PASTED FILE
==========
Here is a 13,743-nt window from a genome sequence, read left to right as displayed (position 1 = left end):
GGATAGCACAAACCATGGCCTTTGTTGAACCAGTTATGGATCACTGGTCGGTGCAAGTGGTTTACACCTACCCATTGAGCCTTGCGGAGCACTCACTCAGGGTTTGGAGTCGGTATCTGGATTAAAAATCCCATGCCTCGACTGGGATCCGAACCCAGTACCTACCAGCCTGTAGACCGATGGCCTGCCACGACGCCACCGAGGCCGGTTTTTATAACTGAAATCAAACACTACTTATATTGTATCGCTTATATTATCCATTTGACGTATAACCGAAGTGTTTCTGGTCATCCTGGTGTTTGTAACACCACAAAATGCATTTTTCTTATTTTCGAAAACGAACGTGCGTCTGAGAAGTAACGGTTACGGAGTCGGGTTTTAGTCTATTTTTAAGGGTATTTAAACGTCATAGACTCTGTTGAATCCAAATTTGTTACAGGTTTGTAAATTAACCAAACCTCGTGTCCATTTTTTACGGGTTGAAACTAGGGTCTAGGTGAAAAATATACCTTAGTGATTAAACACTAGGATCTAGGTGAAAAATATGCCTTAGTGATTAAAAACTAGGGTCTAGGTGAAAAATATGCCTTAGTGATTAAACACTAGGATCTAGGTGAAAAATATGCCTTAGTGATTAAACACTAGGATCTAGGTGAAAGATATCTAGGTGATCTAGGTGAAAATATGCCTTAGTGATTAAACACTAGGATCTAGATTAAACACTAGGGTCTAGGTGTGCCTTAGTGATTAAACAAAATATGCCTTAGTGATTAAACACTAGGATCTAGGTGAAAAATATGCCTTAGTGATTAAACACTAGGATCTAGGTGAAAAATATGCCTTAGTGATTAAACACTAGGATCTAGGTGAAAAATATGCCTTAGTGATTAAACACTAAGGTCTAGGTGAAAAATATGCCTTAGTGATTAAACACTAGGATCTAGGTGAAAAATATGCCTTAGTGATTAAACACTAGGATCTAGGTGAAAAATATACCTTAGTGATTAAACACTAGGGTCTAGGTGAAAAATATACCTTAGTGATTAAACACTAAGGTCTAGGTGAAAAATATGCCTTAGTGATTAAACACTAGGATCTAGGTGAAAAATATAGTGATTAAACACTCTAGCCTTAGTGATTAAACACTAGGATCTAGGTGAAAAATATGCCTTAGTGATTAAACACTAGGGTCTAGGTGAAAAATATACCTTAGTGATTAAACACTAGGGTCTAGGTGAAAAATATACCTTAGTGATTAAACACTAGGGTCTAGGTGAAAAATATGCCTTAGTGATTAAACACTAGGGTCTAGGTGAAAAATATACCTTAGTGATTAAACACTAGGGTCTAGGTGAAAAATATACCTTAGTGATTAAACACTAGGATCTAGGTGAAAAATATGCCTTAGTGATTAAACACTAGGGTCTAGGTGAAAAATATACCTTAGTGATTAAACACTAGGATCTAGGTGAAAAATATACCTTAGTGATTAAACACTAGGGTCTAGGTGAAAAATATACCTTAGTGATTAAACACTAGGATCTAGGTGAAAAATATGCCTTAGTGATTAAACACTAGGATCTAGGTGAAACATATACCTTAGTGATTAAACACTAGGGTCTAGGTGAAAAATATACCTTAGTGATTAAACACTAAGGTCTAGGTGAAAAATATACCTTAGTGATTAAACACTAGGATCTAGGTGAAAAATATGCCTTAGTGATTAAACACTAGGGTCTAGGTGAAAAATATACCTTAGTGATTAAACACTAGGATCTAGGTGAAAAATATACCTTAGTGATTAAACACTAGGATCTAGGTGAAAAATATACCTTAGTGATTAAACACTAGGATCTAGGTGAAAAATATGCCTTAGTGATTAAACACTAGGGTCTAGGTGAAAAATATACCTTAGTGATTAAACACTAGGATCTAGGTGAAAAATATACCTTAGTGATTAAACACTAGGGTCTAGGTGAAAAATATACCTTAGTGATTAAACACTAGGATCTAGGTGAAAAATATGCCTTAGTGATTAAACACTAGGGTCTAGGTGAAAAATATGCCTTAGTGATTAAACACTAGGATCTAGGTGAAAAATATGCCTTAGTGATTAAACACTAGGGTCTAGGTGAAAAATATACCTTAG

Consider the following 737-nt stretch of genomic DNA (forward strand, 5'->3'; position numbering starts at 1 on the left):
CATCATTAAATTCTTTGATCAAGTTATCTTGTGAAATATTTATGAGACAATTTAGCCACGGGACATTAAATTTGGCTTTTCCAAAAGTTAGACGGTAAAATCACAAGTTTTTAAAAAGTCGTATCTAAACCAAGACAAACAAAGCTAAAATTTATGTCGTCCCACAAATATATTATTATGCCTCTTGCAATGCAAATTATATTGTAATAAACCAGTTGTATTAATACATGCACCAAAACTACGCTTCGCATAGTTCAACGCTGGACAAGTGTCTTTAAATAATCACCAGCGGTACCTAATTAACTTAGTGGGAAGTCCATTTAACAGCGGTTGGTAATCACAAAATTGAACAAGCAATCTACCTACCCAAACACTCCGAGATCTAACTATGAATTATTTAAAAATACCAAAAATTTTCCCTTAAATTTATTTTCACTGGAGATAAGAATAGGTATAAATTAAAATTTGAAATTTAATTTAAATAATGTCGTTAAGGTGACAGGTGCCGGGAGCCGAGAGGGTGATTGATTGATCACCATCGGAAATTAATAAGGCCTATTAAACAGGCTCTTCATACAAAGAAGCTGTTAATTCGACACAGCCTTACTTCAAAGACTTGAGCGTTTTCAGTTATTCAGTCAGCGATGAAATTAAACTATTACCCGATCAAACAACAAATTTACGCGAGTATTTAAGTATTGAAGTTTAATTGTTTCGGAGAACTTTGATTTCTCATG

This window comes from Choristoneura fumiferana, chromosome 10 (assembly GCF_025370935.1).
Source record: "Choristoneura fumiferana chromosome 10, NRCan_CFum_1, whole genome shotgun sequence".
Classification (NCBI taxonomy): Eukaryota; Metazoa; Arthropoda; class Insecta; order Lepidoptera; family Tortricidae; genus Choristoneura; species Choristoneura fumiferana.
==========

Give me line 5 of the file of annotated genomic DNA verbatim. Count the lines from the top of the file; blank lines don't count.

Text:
This window comes from Choristoneura fumiferana, chromosome 10 (assembly GCF_025370935.1).